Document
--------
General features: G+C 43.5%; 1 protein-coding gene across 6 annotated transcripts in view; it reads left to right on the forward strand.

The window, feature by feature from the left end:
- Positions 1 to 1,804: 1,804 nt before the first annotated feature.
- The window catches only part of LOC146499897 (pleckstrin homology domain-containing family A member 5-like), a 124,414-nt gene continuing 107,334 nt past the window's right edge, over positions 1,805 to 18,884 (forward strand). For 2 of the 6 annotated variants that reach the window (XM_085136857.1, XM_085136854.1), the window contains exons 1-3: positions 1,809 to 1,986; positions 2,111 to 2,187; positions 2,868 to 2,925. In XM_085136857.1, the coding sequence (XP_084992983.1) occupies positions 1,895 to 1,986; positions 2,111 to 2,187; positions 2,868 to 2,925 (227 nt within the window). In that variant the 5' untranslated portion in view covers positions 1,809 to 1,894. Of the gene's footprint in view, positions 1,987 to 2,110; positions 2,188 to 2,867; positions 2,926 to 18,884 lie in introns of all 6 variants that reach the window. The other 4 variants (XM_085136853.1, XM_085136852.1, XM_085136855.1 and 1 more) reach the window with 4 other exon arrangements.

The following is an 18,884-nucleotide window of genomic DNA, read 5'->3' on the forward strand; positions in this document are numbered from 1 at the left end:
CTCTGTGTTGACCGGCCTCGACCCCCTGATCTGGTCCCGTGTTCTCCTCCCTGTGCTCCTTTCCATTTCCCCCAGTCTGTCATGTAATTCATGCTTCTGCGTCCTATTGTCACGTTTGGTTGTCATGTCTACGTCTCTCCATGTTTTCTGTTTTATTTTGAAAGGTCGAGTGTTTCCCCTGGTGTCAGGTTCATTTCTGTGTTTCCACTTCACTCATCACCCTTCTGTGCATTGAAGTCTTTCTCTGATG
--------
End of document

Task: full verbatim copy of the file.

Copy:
General features: G+C 43.5%; 1 protein-coding gene across 6 annotated transcripts in view; it reads left to right on the forward strand.

The window, feature by feature from the left end:
- Positions 1 to 1,804: 1,804 nt before the first annotated feature.
- The window catches only part of LOC146499897 (pleckstrin homology domain-containing family A member 5-like), a 124,414-nt gene continuing 107,334 nt past the window's right edge, over positions 1,805 to 18,884 (forward strand). For 2 of the 6 annotated variants that reach the window (XM_085136857.1, XM_085136854.1), the window contains exons 1-3: positions 1,809 to 1,986; positions 2,111 to 2,187; positions 2,868 to 2,925. In XM_085136857.1, the coding sequence (XP_084992983.1) occupies positions 1,895 to 1,986; positions 2,111 to 2,187; positions 2,868 to 2,925 (227 nt within the window). In that variant the 5' untranslated portion in view covers positions 1,809 to 1,894. Of the gene's footprint in view, positions 1,987 to 2,110; positions 2,188 to 2,867; positions 2,926 to 18,884 lie in introns of all 6 variants that reach the window. The other 4 variants (XM_085136853.1, XM_085136852.1, XM_085136855.1 and 1 more) reach the window with 4 other exon arrangements.

The following is an 18,884-nucleotide window of genomic DNA, read 5'->3' on the forward strand; positions in this document are numbered from 1 at the left end:
CTCTGTGTTGACCGGCCTCGACCCCCTGATCTGGTCCCGTGTTCTCCTCCCTGTGCTCCTTTCCATTTCCCCCAGTCTGTCATGTAATTCATGCTTCTGCGTCCTATTGTCACGTTTGGTTGTCATGTCTACGTCTCTCCATGTTTTCTGTTTTATTTTGAAAGGTCGAGTGTTTCCCCTGGTGTCAGGTTCATTTCTGTGTTTCCACTTCACTCATCACCCTTCTGTGCATTGAAGTCTTTCTCTGATG